BERIS is Heathermount's hierarchical autism specific approach to supporting students on the autistic spectrum. It is integral to everything the school does and is our tool to help and support children and young people in understanding and managing their autism. BERIS is an acronym for:
I learn to be calm: Being calm is the fundamental requirement for students to engage in learning; unless students are calm, learning will not take place. Students are encouraged to use a variety of calming strategies and are also encouraged to recognise their own bodily changes when they are becoming anxious and implementing calm plans before the situation could deteriorate.
I learn to use systems of work: The environment is structured for learning through the use of group tables, work bays for independent work, visual timetables, task sheets and so on. Structures are individualised and flexible. The environment is labelled according to the individual needs of the class. We recognise when a child needs to be out of the classroom environment and learning can take place outside or in a different room away from the main group.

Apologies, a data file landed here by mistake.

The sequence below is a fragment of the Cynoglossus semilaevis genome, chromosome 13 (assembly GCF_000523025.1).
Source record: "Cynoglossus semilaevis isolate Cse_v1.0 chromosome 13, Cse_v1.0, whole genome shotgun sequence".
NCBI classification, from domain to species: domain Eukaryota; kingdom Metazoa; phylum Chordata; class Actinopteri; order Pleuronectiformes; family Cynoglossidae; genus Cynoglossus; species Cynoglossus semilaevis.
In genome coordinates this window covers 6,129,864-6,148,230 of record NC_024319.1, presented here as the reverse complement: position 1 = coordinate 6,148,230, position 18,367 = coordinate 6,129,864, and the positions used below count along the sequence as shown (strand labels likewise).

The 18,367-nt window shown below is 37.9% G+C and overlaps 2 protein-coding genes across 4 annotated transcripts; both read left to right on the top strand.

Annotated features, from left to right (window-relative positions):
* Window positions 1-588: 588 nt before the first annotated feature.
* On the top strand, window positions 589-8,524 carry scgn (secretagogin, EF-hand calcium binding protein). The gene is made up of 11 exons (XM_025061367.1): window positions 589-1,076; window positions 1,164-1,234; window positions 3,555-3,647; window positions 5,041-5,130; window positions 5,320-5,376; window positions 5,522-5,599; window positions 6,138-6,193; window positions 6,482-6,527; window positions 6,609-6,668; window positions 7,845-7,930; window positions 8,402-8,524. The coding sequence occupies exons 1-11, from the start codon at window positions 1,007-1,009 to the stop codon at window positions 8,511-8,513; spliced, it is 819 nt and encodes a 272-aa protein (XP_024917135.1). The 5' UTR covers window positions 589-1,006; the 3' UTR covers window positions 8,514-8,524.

I learn to relate to others: We help the students understand how their actions can affect others by being more aware of the world around them and how they fit into society. We give the students opportunities to practice what they have learnt at school in other settings. Students are actively taught how to ask for help.
I learn to think about what I have done: Students are actively encouraged and supported to develop their own calm plans so they can develop insight into their behaviour and that of others. This is taught through the use of social stories and comic strip conversations particularly after an incident has occurred. Students are encouraged to acknowledge and celebrate their autism and that of others.
I CAN, I just haven't learnt it yet: Students are encouraged to access all of their skills and pictorial / visual evidence is used to remind them of their achievements. Students are encouraged to face challenges in order to accept their own weaknesses and set targets. This helps to promote self-esteem. Heathermount actively promotes an 'I can ...' philosophy in which students learn that it's alright to make mistakes as long as you learn from them.